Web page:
Remaking horror films often sets up unrealistic expectations for the viewer. The majority of these projects that often get a remake have little to no vision behind the reboot. Rarely do the directors coming into the projects have the skill or talent to bring unsettling images to life. Often, the scariest films in the genre involve possessions, demons, and creatures that are so absurd, the work in that singular context. Catching lightning in a bottle is tough in a singular occasion, let alone trying to pull off the feat after the surprise has been spoiled. Yet, every once in a while a director approaches a project and chooses to move away from everything that made the first film work. In the case of Luca Guadagnino’s Suspiria, the film thrives because it burns down everything about the original.
Suspiria follows a young dancer named Susie (Dakota Johnson) who comes to Berlin to join a dance troupe. The troupe, led by Madame Blanc (Tilda Swinton), are considered the premiere dance studio in the world, despite being in the shadow of the Berlin Wall. When dancers begin to go missing, Susie and Sara (Mia Goth) begin investigating. Simultaneously, a psychologist Dr. Josef Klemperer (also Swinton) searches for his missing patient Patricia (Chloë Grace Moretz).
The cast is brilliant from top to bottom. Johnson delivers a career-best performance without a doubt. What is surprising from her is the hypnotic relationship with Swinton, elevating both actresses in the process. It is clear that this is not just Swinton pushing a great performance out of Johnson, but instead, a two-handed cat and mouse game with very high stakes. Swinton is brilliant of course, bending the narrative to refocus on her in every scene. She might be the most charismatic actor under thirty pounds of makeup since Lon Cheney in the 1920s. It’s astounding how physically gifted she can become in each character.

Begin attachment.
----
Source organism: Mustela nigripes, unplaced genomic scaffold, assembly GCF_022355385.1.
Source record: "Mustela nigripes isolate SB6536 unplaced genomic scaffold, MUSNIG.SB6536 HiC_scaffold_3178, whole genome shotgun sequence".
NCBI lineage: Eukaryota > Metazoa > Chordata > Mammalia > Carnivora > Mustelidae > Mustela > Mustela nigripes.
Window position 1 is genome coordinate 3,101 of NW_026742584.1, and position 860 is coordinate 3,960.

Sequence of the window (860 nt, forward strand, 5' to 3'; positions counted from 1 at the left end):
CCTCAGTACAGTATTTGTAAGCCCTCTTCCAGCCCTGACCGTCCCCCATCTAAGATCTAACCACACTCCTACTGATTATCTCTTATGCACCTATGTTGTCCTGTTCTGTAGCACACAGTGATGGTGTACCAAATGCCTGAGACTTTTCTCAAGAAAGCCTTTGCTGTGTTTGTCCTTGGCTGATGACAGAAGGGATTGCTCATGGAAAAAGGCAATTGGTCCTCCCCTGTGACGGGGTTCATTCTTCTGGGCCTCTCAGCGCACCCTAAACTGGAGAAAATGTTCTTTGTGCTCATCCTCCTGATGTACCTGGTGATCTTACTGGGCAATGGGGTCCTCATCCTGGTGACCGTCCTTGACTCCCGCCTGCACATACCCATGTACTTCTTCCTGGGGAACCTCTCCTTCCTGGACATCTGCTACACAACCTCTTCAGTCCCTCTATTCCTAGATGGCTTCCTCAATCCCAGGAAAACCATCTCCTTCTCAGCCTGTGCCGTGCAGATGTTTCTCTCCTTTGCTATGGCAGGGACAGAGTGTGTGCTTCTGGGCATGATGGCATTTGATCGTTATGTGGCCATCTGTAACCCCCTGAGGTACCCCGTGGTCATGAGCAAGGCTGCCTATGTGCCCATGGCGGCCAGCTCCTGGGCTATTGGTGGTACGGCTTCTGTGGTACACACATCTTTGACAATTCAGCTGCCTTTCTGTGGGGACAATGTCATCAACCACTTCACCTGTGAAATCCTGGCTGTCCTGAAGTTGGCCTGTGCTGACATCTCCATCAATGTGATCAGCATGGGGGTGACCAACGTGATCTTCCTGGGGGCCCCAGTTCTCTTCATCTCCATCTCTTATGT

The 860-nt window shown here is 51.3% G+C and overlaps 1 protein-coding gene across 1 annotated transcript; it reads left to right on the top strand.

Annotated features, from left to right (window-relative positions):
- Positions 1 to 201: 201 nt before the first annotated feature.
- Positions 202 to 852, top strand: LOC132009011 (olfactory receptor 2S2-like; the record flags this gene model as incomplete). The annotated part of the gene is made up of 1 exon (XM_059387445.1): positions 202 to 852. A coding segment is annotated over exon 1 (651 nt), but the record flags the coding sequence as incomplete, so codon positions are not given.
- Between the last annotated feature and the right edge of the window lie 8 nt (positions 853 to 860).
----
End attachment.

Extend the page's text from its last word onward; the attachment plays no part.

Finally, Goth and Moretz are extremely strong. Goth will be a newcomer to most, and she really drives the film forward for big stretches of the film. Guadagnino clearly hit it off with her and gets a lot back for his decision to roll with her. Moretz is very good, combining a truly fearful performance with one that could easily convince you she is on the edge of paranoid delusion. It was a nice refresher to remind audiences she can be a great actress when pushed in the right direction.
One of the things that immediately stands out about this version of Suspiria is the way in which color has been sapped out of the world. Guadagnino brings the dank world of a Cold War Berlin just thirty years after World World II. The city is seemingly haunted by the ghost of the war, and it affects the events far more than you might expect. While there are reds, blues, and greens throughout the world, they are far more muted than the original film. The greys and dark shades help add to the hazy and haunting texture of the film.
One of the ways in which the Guadagnino really excels comes from the ways the camera moves through the world. DP Sayombhu Mukdeeprom adds a voyeuristic feel that invokes the visuals of Hitchcock and Powell. Early in the film, a character moves through an office, scared she is being watched. In the modern age, with dozens of ways for strangers to seemingly keep tabs on us, this fear and imagery feels all too real. The way in which they shoot the dancers and violence also feels transgressive. The dancers are sexualized, but there’s something sinister in the ways we watch the women.